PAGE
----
In today’s post, I write the following –

During one morning’s meditation, I recorded my mind!  You ask how can you record your mind?  Not easy, I would not try this at home – very dangerous!

Listen as I proceed and take you through a short period of meditation –

What is meditation teaching me?

Meditation – why are you in my life?  I asked you to join me and help me, to improve me, to take me and bring me to a better place.

Meditation – why are you in my life?  I asked you to teach me, to build me, to journey with me to a better life.

Meditation has joined with me and helps me, though a slow process for me, it is improving me.  Meditation is taking me to a quieter mind and bringing me back to be in the moment, at this time at this place; a better place.  Meditation is teaching me, though a slow process for me, to have additional patience, improved concentration and to have calmness during times of interruptions.

It is early morning and the exercising is over and now I meditate.  The room is dark and the windows with the blinds open; pass through faint light from the darkness that still encompasses this part of the world.  The sounds from beyond the walls out in the world of the early morning are faint and non-intruding.  The next 22 minutes and 25 seconds I sit in silence on the floor concentrating on the breath, posture and mind.

Sitting in this position and concentrating on the breath is teaching me patience.  There are times I am restless and want to move on the next activity of the morning routine.  The breath is back in focus and the mind again will concentrate on that which will calm it and improve the patience.  This mindfulness will continue to be available later in the day when the patience wants to be in short supply.  I am learning to find the patience in everything else that comes my way.  Do I always succeed, no – but I must have patience in learning patience.

Sitting in this position and concentrating on the breath is teaching me concentration.  Many times I am losing my concentration and the mind will wander. At times sitting the wandering takes place for what seems to be quite a while.  The breath is back in focus and the mind again will concentrate on the moment, in the present.  This mindfulness will continue to be available later in the day when the concentration is broken and once again starts to wander.  I am learning to find concentration in everything else that comes my way.  Do I always succeed, no – but I must concentrate on learning concentration.

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Sitting in this position, the interruptions come and go; physically and mentally, they come and go.  The breath is back in focus and the mind again will release the frustration of these interruptions and take me back to a better place.  This mindfulness will continue to be available later in the day when the interruptions occur.  I am learning when those interruptions occur, to have patience and to concentrate on that which is in the moment.  Do I always succeed, no – but I must not interrupt the interruption.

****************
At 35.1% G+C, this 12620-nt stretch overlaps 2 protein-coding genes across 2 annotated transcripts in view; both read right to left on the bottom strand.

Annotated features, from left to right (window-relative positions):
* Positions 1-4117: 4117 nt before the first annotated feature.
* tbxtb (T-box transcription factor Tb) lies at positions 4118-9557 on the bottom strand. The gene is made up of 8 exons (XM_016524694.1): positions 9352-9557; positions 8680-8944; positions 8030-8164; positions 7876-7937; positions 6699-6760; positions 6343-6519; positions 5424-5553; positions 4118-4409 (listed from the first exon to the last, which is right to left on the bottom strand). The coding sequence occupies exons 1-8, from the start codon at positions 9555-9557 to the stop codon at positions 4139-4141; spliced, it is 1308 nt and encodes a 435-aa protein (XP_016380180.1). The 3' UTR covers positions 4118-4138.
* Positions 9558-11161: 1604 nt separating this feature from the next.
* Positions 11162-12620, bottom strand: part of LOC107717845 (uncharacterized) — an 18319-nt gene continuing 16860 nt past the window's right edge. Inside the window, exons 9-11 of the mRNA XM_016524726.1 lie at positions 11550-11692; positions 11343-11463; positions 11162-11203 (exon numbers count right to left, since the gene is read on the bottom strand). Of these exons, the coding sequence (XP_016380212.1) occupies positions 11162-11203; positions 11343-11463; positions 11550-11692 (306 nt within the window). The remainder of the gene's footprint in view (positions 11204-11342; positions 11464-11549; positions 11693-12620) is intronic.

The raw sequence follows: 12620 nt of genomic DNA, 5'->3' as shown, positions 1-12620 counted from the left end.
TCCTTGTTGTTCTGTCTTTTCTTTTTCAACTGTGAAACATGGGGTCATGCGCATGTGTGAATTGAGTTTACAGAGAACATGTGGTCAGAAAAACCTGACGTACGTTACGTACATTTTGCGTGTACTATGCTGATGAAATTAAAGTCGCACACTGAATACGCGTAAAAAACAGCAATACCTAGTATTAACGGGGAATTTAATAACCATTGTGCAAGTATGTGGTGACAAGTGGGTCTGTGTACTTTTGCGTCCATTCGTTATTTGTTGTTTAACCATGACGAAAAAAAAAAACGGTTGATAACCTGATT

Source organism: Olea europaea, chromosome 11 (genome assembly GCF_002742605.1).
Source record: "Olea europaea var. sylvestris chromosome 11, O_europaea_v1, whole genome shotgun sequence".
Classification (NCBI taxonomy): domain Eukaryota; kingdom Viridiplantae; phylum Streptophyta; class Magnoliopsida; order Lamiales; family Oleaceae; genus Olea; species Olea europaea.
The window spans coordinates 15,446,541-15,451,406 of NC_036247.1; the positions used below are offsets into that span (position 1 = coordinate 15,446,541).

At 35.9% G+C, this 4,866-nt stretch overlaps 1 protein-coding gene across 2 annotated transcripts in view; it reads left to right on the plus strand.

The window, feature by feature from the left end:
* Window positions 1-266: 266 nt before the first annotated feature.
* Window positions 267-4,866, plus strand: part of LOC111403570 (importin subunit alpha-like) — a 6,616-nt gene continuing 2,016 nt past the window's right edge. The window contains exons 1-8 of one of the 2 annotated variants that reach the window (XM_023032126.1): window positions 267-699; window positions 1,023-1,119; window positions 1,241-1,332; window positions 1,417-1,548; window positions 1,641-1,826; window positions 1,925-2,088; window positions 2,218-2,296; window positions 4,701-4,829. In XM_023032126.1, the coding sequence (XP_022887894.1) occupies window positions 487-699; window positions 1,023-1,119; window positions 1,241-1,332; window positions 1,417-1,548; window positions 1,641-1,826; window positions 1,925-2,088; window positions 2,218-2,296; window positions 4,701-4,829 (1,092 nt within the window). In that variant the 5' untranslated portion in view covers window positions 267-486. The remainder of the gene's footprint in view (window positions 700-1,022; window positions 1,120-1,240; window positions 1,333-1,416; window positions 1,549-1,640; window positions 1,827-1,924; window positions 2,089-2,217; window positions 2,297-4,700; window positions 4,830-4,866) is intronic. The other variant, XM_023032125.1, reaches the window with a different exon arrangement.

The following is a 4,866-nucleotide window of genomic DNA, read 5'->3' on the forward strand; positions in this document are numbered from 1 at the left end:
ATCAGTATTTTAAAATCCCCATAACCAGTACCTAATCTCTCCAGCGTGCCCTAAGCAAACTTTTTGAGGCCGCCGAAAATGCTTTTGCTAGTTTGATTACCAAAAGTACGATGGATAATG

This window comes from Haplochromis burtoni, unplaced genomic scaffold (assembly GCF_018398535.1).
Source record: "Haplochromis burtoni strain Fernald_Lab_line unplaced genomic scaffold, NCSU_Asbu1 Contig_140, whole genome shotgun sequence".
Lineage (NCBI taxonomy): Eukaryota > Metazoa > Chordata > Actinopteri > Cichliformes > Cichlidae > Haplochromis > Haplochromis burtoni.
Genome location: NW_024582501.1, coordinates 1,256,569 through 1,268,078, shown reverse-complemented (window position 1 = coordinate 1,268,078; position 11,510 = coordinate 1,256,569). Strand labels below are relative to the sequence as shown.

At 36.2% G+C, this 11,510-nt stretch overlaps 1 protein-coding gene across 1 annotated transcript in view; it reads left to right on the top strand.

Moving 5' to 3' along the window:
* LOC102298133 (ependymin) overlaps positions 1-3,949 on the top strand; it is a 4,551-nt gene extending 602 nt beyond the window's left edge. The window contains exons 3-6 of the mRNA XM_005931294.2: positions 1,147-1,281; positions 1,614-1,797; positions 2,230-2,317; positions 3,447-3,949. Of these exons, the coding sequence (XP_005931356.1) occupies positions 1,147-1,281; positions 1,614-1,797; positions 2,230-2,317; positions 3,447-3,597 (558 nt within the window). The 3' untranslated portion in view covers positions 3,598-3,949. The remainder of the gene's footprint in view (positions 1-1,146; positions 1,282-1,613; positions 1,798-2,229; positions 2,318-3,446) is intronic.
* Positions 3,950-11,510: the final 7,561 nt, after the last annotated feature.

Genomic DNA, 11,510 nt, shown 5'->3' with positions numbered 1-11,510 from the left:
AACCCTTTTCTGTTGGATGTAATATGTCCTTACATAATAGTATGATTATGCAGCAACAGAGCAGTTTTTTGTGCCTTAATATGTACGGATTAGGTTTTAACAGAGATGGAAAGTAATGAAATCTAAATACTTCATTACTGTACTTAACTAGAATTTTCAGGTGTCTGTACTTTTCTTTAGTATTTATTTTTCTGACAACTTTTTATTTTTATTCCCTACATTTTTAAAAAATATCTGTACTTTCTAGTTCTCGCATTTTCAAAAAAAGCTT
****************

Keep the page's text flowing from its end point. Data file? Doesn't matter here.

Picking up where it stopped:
What is meditation teaching me?

‘be the breath’

It has been several months since I wrote about my mindfulness meditation.  I started meditating about a year ago, and I must say it is difficult for me – but I am making progress.  In my post ‘Mindfulness Meditation’, I wrote the following –

The last couple of months in 2014, I practiced on my own with some success.  Earlier this year I found an online 8 week course and decided I would commit to it.  I struggled with the sitting medication due to my mind’s usual scattered thoughts.  It is difficult for me to concentrate on my breathing and calm my mind’s thinking process.  At times my mind is chaotic with thoughts swirling and never ending.  My mind can feel like ‘white noise (Static)’.  Do you remember old TV sets, with a station with no programming, the visual static and noise it made, at times my mind feels similar to this.

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Image Provided by: http://www.menofspirit.com

In today’s post, I write the following –

I have made some progress with my meditation.  The thoughts continue to wander at times, but I no longer have the swirling and never ending ‘white noise (Static)’ mind.  I practice my meditation in the early morning and very much look forward to it.  And though my mind at times wanders, I will not give up – I will continue to meditate – I see the benefits.

Let me take you with me on a meditation session – (thoughts in my mind to myself)

———————————

be the breath

inhale – exhale

mind is on other things

be the breath

inhale – exhale

eyes are closed – concentrating on the breath

deep breath

feeling the air entering my lungs, my abdomen, my diaphragm

i count with my breath

in, 1, 2 – out, 1, 2

back and shoulders are hurting

i acknowledge the pain

i go back to the breath

inhale – exhale

be the breath

inhale – exhale

inhale – exhale

my body is leaning some

i make adjustments – adjust my posture

be the breath

my mind wanders

i acknowledge the thoughts

be the breath

inhale – exhale

relax

be the breath

inhale – exhale